And Asia is an example where this didn't really work; South Korea have stagnated and Hong Kong is incrementally improving. Neither will be challenging Japan any time soon, and South Korea won't be RWC ready barring mass changes.

But again, I don't disagree with your point overall and the 6N/TRC etc have a responsibility to grow the game.

EDIT: I just realized that a qualifying game between say, England and Germany would probably bring a hell lot more attention than a normal REC game. Might it end in a century? Sure. But there would be more eyeballs, and probably a lot more people willing to invest in the sport in those countries.

victorsra wrote:
TheStroBro wrote:
snapper37 wrote:
I don't see what's wrong with what their doing now, each team has to work to get there and if a team misses out the through direct qualification than the repechage is the avenue. This years world cup is odd because two teams were caught cheating. Using the ARC as a qualification looks interesting as the teams in south america are getting stronger and deserve more game time.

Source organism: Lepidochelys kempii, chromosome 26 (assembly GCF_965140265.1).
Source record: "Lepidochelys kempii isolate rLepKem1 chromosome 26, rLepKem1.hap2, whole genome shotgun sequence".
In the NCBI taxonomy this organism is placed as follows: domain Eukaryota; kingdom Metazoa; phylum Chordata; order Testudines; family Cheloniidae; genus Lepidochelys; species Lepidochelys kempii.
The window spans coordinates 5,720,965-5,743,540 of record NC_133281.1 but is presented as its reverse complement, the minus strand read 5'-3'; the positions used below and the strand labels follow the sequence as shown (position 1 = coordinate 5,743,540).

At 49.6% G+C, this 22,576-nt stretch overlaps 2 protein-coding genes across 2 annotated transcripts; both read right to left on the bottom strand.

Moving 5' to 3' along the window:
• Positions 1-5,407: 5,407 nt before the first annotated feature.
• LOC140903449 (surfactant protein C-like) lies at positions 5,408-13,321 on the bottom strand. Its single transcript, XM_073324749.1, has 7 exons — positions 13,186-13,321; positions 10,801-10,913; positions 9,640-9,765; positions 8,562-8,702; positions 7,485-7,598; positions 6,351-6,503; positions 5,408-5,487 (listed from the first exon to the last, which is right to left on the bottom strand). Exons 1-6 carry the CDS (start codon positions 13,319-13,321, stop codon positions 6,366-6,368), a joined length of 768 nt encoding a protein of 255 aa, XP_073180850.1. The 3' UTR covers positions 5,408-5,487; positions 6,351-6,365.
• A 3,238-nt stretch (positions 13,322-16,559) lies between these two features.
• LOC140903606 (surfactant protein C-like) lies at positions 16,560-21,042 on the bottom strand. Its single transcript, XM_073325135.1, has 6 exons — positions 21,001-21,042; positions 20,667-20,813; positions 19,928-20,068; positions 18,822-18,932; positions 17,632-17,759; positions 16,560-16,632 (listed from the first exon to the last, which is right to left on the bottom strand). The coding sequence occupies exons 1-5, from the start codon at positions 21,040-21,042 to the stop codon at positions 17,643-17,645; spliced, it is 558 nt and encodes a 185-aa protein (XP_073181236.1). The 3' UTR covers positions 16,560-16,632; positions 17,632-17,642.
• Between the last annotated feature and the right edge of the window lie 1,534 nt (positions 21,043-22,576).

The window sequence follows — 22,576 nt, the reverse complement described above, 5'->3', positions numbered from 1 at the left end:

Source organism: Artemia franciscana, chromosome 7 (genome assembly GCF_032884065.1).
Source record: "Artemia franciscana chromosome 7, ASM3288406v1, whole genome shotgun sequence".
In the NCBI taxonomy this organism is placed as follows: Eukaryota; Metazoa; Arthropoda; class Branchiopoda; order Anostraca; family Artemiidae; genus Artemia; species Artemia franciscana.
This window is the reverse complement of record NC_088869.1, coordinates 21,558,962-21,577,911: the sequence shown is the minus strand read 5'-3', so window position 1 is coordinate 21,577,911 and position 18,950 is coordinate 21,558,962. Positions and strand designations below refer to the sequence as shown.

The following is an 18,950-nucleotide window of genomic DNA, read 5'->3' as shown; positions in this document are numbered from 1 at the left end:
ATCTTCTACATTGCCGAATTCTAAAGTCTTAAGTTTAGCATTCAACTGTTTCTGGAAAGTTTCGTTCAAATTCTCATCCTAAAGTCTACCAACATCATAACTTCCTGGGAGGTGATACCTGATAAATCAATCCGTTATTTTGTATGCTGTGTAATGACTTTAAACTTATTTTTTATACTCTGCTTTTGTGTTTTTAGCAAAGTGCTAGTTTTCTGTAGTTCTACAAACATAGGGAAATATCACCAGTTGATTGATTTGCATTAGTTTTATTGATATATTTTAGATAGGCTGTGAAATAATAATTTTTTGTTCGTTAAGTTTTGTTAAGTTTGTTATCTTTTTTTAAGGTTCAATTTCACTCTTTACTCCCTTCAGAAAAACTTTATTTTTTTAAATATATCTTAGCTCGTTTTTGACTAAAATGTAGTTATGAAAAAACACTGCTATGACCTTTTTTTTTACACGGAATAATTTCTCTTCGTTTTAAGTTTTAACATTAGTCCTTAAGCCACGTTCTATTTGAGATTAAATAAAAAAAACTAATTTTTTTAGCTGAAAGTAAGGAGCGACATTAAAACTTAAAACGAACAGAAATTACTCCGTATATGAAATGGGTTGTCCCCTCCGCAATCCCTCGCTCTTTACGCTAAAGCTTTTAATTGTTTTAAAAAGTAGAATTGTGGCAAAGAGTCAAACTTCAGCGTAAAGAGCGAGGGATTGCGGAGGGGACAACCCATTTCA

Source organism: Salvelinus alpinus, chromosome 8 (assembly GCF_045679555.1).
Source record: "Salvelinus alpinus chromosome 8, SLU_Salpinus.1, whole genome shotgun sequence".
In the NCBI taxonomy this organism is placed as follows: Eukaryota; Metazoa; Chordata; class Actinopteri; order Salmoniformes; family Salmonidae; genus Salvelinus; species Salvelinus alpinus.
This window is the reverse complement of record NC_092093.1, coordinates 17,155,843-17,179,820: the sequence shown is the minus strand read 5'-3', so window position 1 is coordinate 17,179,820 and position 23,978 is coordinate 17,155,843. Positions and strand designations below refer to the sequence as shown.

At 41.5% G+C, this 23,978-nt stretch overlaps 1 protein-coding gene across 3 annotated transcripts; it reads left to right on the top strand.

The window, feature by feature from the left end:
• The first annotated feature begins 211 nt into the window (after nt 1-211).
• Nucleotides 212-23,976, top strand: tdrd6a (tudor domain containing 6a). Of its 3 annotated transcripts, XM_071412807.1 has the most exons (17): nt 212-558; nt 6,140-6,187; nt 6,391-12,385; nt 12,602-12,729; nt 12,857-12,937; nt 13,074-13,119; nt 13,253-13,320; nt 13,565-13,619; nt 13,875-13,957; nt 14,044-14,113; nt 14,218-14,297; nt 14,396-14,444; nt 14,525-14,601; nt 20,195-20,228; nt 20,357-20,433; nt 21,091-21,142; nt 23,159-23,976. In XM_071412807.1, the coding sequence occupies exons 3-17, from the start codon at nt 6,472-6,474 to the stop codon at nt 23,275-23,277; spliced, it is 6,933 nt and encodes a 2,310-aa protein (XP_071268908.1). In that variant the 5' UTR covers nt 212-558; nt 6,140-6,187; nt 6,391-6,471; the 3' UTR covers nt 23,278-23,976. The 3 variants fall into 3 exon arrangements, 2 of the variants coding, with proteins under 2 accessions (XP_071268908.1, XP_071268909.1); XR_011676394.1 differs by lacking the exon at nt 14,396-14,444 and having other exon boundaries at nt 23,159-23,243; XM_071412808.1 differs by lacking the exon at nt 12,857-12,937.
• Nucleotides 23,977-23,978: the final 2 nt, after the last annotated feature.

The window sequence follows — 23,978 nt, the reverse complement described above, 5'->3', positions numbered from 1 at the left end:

This may be the last world cup Canada attends in awhile. With Direct out of ARC qualification Canada won't be able to get by USA or Uruguay, and Brazil is turning into a dog fight also. Plus add those two cheating teams back to the repercahge and Canada doesn't have a chance.


Auto-qualification for anyone but the host and previous champion is really dumb. I'd be good for a reduction to 5 slots though as part of a pathway to that. Host+Previous SFs. World Rugby was like: oh not enough money in the game, need to make more money, less friendlies blah blah blah...an easy way to do that is have more qualifying games.


The wrong thing is to reward Cartel Nations achievements in the RWC un-estimulating them to play other nations. A Qualy make them get out of their own cartel world.


Cartel nations, hehe. Actually a UEFA-style qualifying tourney for Euro rugby teams would be kinda fun to watch. It might mean seeing England pummel Portugal in one match but maybe we'd get a tense qualifying match between Georgia and Scotland in another day.



Who would invest in a nation after losses of over a hundred, the youth won't play it. fans encage when they see their nation competing and winning. Its no secret Canada's demise in playing numbers is impart due to our national team sucking....

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Re: Rugby World Cup 2023 Qualifying

Postby snapper37 » Fri, 18 Oct 2019, 19:38

antlat wrote:
The fear with having all the T1 teams play qualifiers is that they would just end up being a waste of time. To me, that's kinda besides the point. There are groups within FIFA's qualifying that are also easy to predict. This is Australia's group in the first round of the football Qualifiers: